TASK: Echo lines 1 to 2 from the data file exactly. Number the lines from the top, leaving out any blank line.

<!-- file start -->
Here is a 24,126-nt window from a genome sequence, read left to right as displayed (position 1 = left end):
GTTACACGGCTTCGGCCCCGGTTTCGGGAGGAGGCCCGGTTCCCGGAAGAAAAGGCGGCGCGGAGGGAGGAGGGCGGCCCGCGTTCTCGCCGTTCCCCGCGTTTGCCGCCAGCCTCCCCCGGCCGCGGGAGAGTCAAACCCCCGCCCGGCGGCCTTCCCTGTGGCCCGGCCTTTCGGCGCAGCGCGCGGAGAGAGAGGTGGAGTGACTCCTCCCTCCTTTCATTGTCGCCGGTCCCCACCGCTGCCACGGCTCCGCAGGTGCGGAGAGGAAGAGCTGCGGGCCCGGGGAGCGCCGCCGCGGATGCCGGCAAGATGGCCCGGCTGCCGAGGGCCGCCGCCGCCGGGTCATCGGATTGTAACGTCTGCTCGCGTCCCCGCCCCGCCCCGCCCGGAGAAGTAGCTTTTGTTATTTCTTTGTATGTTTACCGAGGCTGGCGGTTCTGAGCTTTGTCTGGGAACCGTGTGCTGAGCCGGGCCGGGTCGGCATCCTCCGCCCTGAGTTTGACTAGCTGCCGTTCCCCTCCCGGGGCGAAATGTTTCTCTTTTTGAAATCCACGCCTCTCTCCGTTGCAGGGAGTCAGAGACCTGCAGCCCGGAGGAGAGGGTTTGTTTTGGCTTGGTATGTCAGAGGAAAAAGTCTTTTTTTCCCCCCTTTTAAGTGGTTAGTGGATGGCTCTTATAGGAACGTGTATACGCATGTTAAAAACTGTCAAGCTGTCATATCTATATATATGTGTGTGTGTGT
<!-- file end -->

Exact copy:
Here is a 24,126-nt window from a genome sequence, read left to right as displayed (position 1 = left end):
GTTACACGGCTTCGGCCCCGGTTTCGGGAGGAGGCCCGGTTCCCGGAAGAAAAGGCGGCGCGGAGGGAGGAGGGCGGCCCGCGTTCTCGCCGTTCCCCGCGTTTGCCGCCAGCCTCCCCCGGCCGCGGGAGAGTCAAACCCCCGCCCGGCGGCCTTCCCTGTGGCCCGGCCTTTCGGCGCAGCGCGCGGAGAGAGAGGTGGAGTGACTCCTCCCTCCTTTCATTGTCGCCGGTCCCCACCGCTGCCACGGCTCCGCAGGTGCGGAGAGGAAGAGCTGCGGGCCCGGGGAGCGCCGCCGCGGATGCCGGCAAGATGGCCCGGCTGCCGAGGGCCGCCGCCGCCGGGTCATCGGATTGTAACGTCTGCTCGCGTCCCCGCCCCGCCCCGCCCGGAGAAGTAGCTTTTGTTATTTCTTTGTATGTTTACCGAGGCTGGCGGTTCTGAGCTTTGTCTGGGAACCGTGTGCTGAGCCGGGCCGGGTCGGCATCCTCCGCCCTGAGTTTGACTAGCTGCCGTTCCCCTCCCGGGGCGAAATGTTTCTCTTTTTGAAATCCACGCCTCTCTCCGTTGCAGGGAGTCAGAGACCTGCAGCCCGGAGGAGAGGGTTTGTTTTGGCTTGGTATGTCAGAGGAAAAAGTCTTTTTTTCCCCCCTTTTAAGTGGTTAGTGGATGGCTCTTATAGGAACGTGTATACGCATGTTAAAAACTGTCAAGCTGTCATATCTATATATATGTGTGTGTGTGT